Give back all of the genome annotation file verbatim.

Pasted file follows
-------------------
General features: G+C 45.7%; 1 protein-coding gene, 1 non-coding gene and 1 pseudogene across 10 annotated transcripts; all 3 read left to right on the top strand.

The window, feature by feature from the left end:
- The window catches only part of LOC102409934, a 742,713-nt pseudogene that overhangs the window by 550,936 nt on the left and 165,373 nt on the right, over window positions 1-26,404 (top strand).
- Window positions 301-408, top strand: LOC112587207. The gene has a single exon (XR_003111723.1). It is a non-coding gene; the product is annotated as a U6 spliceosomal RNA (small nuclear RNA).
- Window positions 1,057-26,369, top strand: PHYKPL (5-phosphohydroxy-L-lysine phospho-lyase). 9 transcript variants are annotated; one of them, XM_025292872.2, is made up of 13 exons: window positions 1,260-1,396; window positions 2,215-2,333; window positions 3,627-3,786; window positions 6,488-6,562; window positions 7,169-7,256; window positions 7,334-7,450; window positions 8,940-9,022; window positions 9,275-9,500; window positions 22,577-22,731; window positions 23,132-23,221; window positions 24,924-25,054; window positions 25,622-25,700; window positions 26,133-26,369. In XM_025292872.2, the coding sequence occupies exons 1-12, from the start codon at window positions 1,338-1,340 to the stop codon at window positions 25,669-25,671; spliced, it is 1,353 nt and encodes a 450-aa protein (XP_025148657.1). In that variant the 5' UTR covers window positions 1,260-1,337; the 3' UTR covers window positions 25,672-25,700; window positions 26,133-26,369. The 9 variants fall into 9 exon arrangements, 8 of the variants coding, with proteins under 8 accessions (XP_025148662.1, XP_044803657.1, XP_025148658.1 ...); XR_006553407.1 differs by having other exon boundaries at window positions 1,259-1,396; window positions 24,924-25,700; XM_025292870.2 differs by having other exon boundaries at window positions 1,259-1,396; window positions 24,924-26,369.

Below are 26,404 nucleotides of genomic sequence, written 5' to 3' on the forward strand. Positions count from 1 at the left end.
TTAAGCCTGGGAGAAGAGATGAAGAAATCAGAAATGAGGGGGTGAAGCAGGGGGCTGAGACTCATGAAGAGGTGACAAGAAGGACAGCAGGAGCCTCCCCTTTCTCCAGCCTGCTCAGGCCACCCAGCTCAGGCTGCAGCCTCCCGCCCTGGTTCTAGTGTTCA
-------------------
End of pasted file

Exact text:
General features: G+C 45.7%; 1 protein-coding gene, 1 non-coding gene and 1 pseudogene across 10 annotated transcripts; all 3 read left to right on the top strand.

The window, feature by feature from the left end:
- The window catches only part of LOC102409934, a 742,713-nt pseudogene that overhangs the window by 550,936 nt on the left and 165,373 nt on the right, over window positions 1-26,404 (top strand).
- Window positions 301-408, top strand: LOC112587207. The gene has a single exon (XR_003111723.1). It is a non-coding gene; the product is annotated as a U6 spliceosomal RNA (small nuclear RNA).
- Window positions 1,057-26,369, top strand: PHYKPL (5-phosphohydroxy-L-lysine phospho-lyase). 9 transcript variants are annotated; one of them, XM_025292872.2, is made up of 13 exons: window positions 1,260-1,396; window positions 2,215-2,333; window positions 3,627-3,786; window positions 6,488-6,562; window positions 7,169-7,256; window positions 7,334-7,450; window positions 8,940-9,022; window positions 9,275-9,500; window positions 22,577-22,731; window positions 23,132-23,221; window positions 24,924-25,054; window positions 25,622-25,700; window positions 26,133-26,369. In XM_025292872.2, the coding sequence occupies exons 1-12, from the start codon at window positions 1,338-1,340 to the stop codon at window positions 25,669-25,671; spliced, it is 1,353 nt and encodes a 450-aa protein (XP_025148657.1). In that variant the 5' UTR covers window positions 1,260-1,337; the 3' UTR covers window positions 25,672-25,700; window positions 26,133-26,369. The 9 variants fall into 9 exon arrangements, 8 of the variants coding, with proteins under 8 accessions (XP_025148662.1, XP_044803657.1, XP_025148658.1 ...); XR_006553407.1 differs by having other exon boundaries at window positions 1,259-1,396; window positions 24,924-25,700; XM_025292870.2 differs by having other exon boundaries at window positions 1,259-1,396; window positions 24,924-26,369.

Below are 26,404 nucleotides of genomic sequence, written 5' to 3' on the forward strand. Positions count from 1 at the left end.
TTAAGCCTGGGAGAAGAGATGAAGAAATCAGAAATGAGGGGGTGAAGCAGGGGGCTGAGACTCATGAAGAGGTGACAAGAAGGACAGCAGGAGCCTCCCCTTTCTCCAGCCTGCTCAGGCCACCCAGCTCAGGCTGCAGCCTCCCGCCCTGGTTCTAGTGTTCA